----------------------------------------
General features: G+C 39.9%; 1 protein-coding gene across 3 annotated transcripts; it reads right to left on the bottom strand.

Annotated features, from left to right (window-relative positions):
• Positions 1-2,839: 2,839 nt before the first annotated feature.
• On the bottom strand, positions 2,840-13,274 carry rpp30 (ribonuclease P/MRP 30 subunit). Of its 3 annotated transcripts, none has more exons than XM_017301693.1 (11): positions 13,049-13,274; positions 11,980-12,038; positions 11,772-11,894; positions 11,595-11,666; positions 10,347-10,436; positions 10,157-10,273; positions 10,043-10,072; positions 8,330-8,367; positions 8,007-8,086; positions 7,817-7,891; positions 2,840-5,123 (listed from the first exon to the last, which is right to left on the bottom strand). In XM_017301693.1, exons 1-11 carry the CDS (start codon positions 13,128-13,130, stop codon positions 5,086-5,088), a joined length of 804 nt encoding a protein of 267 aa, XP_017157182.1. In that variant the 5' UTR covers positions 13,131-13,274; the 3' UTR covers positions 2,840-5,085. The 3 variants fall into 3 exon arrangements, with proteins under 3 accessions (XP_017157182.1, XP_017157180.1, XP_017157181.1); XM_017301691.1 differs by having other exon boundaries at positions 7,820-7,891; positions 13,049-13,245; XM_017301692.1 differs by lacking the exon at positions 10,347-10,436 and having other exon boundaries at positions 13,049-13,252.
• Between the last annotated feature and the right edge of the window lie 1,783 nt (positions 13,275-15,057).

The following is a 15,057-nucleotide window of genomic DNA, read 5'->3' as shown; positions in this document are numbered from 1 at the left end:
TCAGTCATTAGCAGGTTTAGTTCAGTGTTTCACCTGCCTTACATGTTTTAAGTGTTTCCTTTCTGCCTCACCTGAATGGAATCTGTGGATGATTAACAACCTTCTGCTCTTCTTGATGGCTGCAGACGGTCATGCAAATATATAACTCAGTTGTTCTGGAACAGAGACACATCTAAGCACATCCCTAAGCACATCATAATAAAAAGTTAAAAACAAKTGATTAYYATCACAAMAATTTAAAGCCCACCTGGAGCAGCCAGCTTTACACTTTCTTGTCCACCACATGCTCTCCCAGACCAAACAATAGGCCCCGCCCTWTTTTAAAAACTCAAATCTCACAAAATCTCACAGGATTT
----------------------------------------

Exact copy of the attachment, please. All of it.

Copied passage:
General features: G+C 39.9%; 1 protein-coding gene across 3 annotated transcripts; it reads right to left on the bottom strand.

Annotated features, from left to right (window-relative positions):
• Positions 1-2,839: 2,839 nt before the first annotated feature.
• On the bottom strand, positions 2,840-13,274 carry rpp30 (ribonuclease P/MRP 30 subunit). Of its 3 annotated transcripts, none has more exons than XM_017301693.1 (11): positions 13,049-13,274; positions 11,980-12,038; positions 11,772-11,894; positions 11,595-11,666; positions 10,347-10,436; positions 10,157-10,273; positions 10,043-10,072; positions 8,330-8,367; positions 8,007-8,086; positions 7,817-7,891; positions 2,840-5,123 (listed from the first exon to the last, which is right to left on the bottom strand). In XM_017301693.1, exons 1-11 carry the CDS (start codon positions 13,128-13,130, stop codon positions 5,086-5,088), a joined length of 804 nt encoding a protein of 267 aa, XP_017157182.1. In that variant the 5' UTR covers positions 13,131-13,274; the 3' UTR covers positions 2,840-5,085. The 3 variants fall into 3 exon arrangements, with proteins under 3 accessions (XP_017157182.1, XP_017157180.1, XP_017157181.1); XM_017301691.1 differs by having other exon boundaries at positions 7,820-7,891; positions 13,049-13,245; XM_017301692.1 differs by lacking the exon at positions 10,347-10,436 and having other exon boundaries at positions 13,049-13,252.
• Between the last annotated feature and the right edge of the window lie 1,783 nt (positions 13,275-15,057).

The following is a 15,057-nucleotide window of genomic DNA, read 5'->3' as shown; positions in this document are numbered from 1 at the left end:
TCAGTCATTAGCAGGTTTAGTTCAGTGTTTCACCTGCCTTACATGTTTTAAGTGTTTCCTTTCTGCCTCACCTGAATGGAATCTGTGGATGATTAACAACCTTCTGCTCTTCTTGATGGCTGCAGACGGTCATGCAAATATATAACTCAGTTGTTCTGGAACAGAGACACATCTAAGCACATCCCTAAGCACATCATAATAAAAAGTTAAAAACAAKTGATTAYYATCACAAMAATTTAAAGCCCACCTGGAGCAGCCAGCTTTACACTTTCTTGTCCACCACATGCTCTCCCAGACCAAACAATAGGCCCCGCCCTWTTTTAAAAACTCAAATCTCACAAAATCTCACAGGATTT